The program helps participating executives meet the challenges of today's competitive global markets, where no business can be successful without mastering the issues, problems, and possibilities in managing supply chains. Managers must employ new technological and tools to devise an integrated approach to managing their entire business, including procurement, inventory, manufacturing, logistics, distribution, and sales.

The program is one of a variety of cutting-edge, non-degree business programs offered by the Haas School's Center for Executive Development. In addition to developing open enrollment programs at UC Berkeley and custom programs worldwide, the center focuses on e-learning strategies for today's companies.

For more information visit the Web site www.haas.berkeley.edu/ced.

[top of page]


Hal Varian, professor at Haas and dean of the School of Information Management and Systems, was quoted in the Los Angeles Times on November 26. In "What's Next for the Dot-Com Casualties," Varian predicts that there will be more layoffs ahead. Read the full text at http://www.latimes.com/business/cutting/20001126/t000113403.html.

Brian Peters, MBA 95, was featured in the Contra Costa Times on November 26. "CEO Tactic: Hire Best Team," was about Peters management of Blaze Network Products. Read the full article at http://www.contracostatimes.com/biztech/columnists/stories/o26leader_20001126.htm.

Severin Borenstein, the E.T. Grether Professor in Public Policy and Business Administration and director of the University of California Energy Institute, was quoted in the San Diego Union Tribune on November 25 in the article "California Power Crisis: Bringing Stability to Utility Rate." Borenstein commented that the California Public Utilities Commission needs to act quickly to encourage utilities to enter into long-term contracts with power providers.

Lecturer Phillip Gordon was quoted by Agence France-Presse in November 21. He commented on a recent French court decision requiring Yahoo to block access to Nazi memorabilia sales pages. Phillip says the implementation of this sort of decision is costly and problematic.

David Aaker, professor emeritus of marketing, and Pete Sealey, adjunct professor in the Marketing Group, were quoted in the Los Angeles Times on November 20. The article "Money Couldn't Buy Time for Net Firms" is about the need to have time to build brand awareness and a successful advertising campaign. Read the full article at http://www.latimes.com/business/cutting/20001120/t000111455.html.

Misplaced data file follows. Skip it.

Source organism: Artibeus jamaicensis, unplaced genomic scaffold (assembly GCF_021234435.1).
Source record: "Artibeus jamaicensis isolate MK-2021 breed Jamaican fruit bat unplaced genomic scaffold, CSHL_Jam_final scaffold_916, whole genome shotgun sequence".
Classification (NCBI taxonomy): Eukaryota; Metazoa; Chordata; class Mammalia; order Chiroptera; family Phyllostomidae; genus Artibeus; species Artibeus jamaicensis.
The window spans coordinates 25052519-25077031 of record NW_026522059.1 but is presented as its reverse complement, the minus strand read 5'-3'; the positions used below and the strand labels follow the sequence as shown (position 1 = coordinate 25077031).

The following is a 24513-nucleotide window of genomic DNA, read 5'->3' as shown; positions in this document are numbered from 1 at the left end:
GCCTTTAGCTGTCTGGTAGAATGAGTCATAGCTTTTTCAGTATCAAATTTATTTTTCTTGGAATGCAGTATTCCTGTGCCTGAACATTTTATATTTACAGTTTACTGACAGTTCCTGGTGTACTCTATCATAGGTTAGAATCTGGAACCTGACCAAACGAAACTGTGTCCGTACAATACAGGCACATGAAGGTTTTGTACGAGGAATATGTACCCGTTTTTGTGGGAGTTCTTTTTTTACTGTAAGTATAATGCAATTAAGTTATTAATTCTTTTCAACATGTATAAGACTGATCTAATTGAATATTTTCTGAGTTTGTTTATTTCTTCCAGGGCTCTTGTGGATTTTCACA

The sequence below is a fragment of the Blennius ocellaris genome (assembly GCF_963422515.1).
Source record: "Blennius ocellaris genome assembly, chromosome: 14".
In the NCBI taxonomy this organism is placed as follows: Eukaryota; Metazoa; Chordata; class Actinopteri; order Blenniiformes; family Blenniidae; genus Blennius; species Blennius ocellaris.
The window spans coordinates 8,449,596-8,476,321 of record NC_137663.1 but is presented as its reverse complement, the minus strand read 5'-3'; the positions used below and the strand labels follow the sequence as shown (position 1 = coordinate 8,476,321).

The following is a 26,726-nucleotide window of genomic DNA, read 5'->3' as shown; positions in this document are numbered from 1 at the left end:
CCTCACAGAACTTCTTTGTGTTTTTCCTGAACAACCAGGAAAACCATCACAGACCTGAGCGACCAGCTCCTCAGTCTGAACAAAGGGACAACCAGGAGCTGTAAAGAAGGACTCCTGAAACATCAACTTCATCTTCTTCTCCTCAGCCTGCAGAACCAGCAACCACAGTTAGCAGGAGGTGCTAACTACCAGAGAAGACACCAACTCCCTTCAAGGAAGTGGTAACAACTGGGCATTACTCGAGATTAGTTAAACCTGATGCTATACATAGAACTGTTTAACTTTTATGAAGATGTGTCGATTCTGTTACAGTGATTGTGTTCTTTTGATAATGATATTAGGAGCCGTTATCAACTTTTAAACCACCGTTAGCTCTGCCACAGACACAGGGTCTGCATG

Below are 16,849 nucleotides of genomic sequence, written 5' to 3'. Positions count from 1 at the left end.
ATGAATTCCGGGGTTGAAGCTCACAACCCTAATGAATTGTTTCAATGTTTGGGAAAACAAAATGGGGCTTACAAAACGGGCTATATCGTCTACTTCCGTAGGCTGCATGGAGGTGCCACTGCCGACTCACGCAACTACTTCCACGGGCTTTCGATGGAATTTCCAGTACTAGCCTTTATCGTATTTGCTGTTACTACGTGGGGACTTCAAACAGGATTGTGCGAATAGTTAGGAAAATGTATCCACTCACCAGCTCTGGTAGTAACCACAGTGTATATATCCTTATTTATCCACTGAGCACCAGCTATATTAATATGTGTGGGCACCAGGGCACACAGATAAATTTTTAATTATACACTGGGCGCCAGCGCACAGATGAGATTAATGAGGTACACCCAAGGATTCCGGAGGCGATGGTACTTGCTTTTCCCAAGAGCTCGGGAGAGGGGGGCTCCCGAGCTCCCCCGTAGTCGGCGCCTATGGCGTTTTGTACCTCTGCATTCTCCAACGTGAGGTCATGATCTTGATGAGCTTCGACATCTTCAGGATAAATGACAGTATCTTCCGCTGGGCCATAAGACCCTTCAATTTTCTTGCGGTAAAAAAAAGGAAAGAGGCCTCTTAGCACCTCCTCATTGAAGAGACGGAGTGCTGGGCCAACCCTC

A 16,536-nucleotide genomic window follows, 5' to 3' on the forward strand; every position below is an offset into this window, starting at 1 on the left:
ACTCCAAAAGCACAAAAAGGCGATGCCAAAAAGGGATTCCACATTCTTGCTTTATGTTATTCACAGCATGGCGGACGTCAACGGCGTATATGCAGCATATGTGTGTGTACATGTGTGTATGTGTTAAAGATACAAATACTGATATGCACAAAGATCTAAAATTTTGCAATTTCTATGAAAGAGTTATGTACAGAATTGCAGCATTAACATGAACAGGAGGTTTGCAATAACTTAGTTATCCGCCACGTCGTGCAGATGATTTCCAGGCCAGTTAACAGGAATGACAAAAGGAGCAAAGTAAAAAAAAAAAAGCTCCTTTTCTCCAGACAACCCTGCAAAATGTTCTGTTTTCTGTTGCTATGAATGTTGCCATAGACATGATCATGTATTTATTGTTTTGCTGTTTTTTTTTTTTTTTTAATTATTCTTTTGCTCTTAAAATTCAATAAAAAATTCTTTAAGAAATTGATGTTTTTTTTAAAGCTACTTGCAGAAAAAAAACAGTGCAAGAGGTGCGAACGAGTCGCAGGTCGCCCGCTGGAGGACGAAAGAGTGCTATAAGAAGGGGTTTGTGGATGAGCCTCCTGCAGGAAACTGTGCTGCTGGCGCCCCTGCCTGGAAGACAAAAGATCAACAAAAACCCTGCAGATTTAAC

Paul Gertler, professor of Health Services Finance and director of the graduate program in health management, was quoted in the Los Angeles Times on November 16. The article, "A Struggling David in a Goliath World" was about a small biomedical company that is struggling in a shrinking market niche. Gertler commented that larger companies have access to the financial and intellectual capital necessary to survive. Read the full article at http://www.latimes.com/business/smbiz/20001116/t000109908.html.

Dean Laura Tyson was quoted in the Santa Rose Press Democrat on November 14. Tyson commented on the deregulation of the California electricity market.

Sealey was also quoted in eWeek on November 14. At the end of the article, "Personalization May be Bigger News Than the Election" Sealey says that the next boom in the internet will be dominated by Fortune 500 companies. Read the article at http://www.zdnet.com/eweek/stories/general/0,11011,2653507,00.html.

Former WebMD Director Jim Clarke's visit to the Haas School as the keynote speaker at the Leading Edge Conference was mentioned in the San Jose Mercury News on November 13.

Ken Rosen, the California State Professor of Real Estate and Urban Economics and the chairman of the Fisher Center for Real Estate and Urban Economics, was quoted in the St. Petersburg Times on November 10 on his predictions for the cities with the highest job growth.

John Brennan, MBA 91, was featured in Fortune magazine's November 6 cover story, "Lessons from the Dot-Com Crash." He is currently VP of Corporate Strategy & Panning at Hewlett-Packard.

David Levine, associate professor in the Economic Analysis and Policy Group and the Organizational Behavior Group, was quoted in the Oakland Tribune on November 5 on the efficacy of team building exercises.

[top of page]




[top of page]

The Haas NewsWire is the electronic news weekly for the Haas community published every Monday by the Marketing and Communications Office at the Haas School. Send your news, feedback, and suggestions to Haasnews@haas.berkeley.edu.

Archived issues of Haas NewsWire are available online at

To subscribe to Haas NewsWire, address e-mail to majordomo@haas.berkeley.edu; in the body of the message type "subscribe haasnewswire" in the first line, and "end" in the second line. To unsubscribe to HNW, type "unsubscribe haasnewswire" in the first line, and "end" in the second line.